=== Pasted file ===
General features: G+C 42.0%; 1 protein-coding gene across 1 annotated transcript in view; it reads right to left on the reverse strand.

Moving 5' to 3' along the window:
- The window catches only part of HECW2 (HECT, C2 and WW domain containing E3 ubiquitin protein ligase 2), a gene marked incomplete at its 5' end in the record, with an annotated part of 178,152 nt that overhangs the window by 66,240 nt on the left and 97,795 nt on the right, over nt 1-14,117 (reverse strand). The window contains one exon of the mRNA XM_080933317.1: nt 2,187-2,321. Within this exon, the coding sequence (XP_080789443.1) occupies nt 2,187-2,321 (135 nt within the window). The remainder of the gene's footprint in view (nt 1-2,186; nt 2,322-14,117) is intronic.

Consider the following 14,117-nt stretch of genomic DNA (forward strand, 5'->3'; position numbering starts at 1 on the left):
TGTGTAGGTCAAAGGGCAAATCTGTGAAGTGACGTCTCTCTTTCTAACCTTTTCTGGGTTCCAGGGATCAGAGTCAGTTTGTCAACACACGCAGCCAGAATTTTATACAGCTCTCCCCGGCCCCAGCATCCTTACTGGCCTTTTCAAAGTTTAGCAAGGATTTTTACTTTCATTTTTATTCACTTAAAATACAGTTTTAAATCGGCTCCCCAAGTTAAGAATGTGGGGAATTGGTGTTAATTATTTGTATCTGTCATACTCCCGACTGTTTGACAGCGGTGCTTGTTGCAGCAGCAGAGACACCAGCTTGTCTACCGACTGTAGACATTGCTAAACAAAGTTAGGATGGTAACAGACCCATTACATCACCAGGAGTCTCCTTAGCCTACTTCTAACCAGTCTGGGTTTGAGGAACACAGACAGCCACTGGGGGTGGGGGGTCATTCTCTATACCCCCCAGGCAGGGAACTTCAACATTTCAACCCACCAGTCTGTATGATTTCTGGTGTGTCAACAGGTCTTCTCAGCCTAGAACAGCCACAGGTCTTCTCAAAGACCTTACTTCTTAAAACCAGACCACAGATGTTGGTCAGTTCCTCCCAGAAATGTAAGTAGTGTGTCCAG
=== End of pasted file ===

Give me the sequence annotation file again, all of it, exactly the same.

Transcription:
General features: G+C 42.0%; 1 protein-coding gene across 1 annotated transcript in view; it reads right to left on the reverse strand.

Moving 5' to 3' along the window:
- The window catches only part of HECW2 (HECT, C2 and WW domain containing E3 ubiquitin protein ligase 2), a gene marked incomplete at its 5' end in the record, with an annotated part of 178,152 nt that overhangs the window by 66,240 nt on the left and 97,795 nt on the right, over nt 1-14,117 (reverse strand). The window contains one exon of the mRNA XM_080933317.1: nt 2,187-2,321. Within this exon, the coding sequence (XP_080789443.1) occupies nt 2,187-2,321 (135 nt within the window). The remainder of the gene's footprint in view (nt 1-2,186; nt 2,322-14,117) is intronic.

Consider the following 14,117-nt stretch of genomic DNA (forward strand, 5'->3'; position numbering starts at 1 on the left):
TGTGTAGGTCAAAGGGCAAATCTGTGAAGTGACGTCTCTCTTTCTAACCTTTTCTGGGTTCCAGGGATCAGAGTCAGTTTGTCAACACACGCAGCCAGAATTTTATACAGCTCTCCCCGGCCCCAGCATCCTTACTGGCCTTTTCAAAGTTTAGCAAGGATTTTTACTTTCATTTTTATTCACTTAAAATACAGTTTTAAATCGGCTCCCCAAGTTAAGAATGTGGGGAATTGGTGTTAATTATTTGTATCTGTCATACTCCCGACTGTTTGACAGCGGTGCTTGTTGCAGCAGCAGAGACACCAGCTTGTCTACCGACTGTAGACATTGCTAAACAAAGTTAGGATGGTAACAGACCCATTACATCACCAGGAGTCTCCTTAGCCTACTTCTAACCAGTCTGGGTTTGAGGAACACAGACAGCCACTGGGGGTGGGGGGTCATTCTCTATACCCCCCAGGCAGGGAACTTCAACATTTCAACCCACCAGTCTGTATGATTTCTGGTGTGTCAACAGGTCTTCTCAGCCTAGAACAGCCACAGGTCTTCTCAAAGACCTTACTTCTTAAAACCAGACCACAGATGTTGGTCAGTTCCTCCCAGAAATGTAAGTAGTGTGTCCAG